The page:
Oil bounced back from seven-month lows in Asian trade on Tuesday as cheaper prices spurred investors back into buying mode, analysts said.
New York's main contract, light sweet crude for delivery in June, added 57 cents to USD 70.65 a barrel. The contract briefly plumbed to 69.27 in the US yesterday, its lowest level since October 5, 2009.
London's Brent North Sea crude for July was up 72 cents at USD 75.82.
The market's daily movements in the past few days were driven by investor behaviour rather than the supply and demand balance, said Ben Westmore, a Melbourne-based energy economist with the National Australia Bank.
"After falling quite heavily in the last few days, there seems to be some stabilisation in the price and... that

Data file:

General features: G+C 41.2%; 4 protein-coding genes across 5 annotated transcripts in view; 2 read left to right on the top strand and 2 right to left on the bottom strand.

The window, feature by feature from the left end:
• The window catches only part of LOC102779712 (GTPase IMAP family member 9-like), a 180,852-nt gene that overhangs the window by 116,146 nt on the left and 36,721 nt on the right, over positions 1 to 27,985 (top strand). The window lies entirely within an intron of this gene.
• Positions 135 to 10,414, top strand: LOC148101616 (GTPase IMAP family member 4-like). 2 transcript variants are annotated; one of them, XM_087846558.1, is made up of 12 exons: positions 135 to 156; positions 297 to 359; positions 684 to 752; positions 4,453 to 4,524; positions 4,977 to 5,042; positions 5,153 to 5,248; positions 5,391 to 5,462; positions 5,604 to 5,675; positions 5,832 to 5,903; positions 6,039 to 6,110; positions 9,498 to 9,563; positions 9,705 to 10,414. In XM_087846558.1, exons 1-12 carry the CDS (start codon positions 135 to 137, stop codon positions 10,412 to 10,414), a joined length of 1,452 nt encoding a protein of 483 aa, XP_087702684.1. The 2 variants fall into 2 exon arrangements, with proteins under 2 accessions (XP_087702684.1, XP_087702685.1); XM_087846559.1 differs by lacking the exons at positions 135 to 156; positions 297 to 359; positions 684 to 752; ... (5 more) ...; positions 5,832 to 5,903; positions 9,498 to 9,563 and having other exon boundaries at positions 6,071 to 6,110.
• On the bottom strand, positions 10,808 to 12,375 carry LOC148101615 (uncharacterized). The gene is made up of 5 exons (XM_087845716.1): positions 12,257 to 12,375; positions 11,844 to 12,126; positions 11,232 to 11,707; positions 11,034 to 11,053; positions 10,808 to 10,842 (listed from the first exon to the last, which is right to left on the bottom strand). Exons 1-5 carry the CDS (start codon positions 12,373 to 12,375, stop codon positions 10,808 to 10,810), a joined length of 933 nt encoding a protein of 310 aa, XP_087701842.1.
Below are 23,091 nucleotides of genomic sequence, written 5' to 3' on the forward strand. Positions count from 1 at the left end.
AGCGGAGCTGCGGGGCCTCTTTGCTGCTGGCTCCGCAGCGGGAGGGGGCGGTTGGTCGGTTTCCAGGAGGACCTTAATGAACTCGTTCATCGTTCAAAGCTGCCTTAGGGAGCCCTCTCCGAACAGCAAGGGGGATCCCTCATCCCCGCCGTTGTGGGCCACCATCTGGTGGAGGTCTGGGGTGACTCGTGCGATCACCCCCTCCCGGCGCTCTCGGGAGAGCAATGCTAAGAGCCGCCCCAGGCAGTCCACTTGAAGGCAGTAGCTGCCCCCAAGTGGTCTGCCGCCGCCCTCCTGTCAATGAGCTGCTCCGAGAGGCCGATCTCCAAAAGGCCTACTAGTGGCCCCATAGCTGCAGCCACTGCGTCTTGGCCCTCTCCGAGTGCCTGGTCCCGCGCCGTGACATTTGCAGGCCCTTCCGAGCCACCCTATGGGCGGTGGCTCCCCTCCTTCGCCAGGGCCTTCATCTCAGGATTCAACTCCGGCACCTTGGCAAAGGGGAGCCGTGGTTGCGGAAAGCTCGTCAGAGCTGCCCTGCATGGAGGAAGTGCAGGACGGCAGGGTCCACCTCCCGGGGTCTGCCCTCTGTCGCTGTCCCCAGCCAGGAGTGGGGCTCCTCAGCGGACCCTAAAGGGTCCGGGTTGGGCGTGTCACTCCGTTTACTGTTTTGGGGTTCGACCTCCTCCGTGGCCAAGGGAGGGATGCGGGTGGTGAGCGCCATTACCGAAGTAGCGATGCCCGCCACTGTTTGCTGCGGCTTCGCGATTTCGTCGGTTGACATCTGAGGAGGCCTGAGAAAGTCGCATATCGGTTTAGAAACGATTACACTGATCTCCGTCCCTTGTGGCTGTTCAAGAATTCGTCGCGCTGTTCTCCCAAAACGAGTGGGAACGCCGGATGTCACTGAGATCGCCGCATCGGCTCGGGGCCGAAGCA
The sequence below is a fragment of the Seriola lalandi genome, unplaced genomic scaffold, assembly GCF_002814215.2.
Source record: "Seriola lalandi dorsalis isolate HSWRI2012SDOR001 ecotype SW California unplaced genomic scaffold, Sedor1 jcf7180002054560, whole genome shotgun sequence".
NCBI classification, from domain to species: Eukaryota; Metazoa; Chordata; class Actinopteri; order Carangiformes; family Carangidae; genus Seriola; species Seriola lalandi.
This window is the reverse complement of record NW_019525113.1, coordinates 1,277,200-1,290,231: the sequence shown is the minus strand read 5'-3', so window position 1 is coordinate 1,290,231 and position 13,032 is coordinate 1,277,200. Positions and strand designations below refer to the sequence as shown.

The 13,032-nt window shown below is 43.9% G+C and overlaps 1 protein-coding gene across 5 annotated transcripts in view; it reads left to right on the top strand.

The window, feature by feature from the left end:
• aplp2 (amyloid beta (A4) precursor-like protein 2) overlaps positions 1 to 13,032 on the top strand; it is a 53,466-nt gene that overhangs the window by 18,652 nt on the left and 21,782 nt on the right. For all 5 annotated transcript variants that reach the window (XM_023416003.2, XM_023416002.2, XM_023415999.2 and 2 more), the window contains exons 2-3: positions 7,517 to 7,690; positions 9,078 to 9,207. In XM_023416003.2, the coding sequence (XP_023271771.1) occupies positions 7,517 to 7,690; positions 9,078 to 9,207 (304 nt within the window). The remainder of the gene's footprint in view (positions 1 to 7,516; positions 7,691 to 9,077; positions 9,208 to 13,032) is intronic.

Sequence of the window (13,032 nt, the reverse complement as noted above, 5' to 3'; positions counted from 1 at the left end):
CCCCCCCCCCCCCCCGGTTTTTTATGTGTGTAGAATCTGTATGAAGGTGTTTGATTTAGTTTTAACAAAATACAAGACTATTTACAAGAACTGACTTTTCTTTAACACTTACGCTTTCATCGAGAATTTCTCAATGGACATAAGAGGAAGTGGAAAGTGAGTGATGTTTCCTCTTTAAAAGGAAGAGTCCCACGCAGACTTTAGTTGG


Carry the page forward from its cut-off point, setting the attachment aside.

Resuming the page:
has to do with investors just buying on weakness," he said.
Prices have fallen sharply since touching a 19-month high of USD 87.15 a barrel on May 3 as mounting concerns over the eurozone debt crisis sent the euro slumping to a four-year low against the US dollar.
A stronger greenback makes dollar-priced crude more expensive for buyers using weaker currencies, denting demand, which leads to lower oil prices.
Westmore said the price outlook for oil remains subdued, as concerns over the eurozone's finances would continue to weigh on the market.
"I don't think that the uncertainties that surround some of the eurozone and the euro has abated," Westmore said.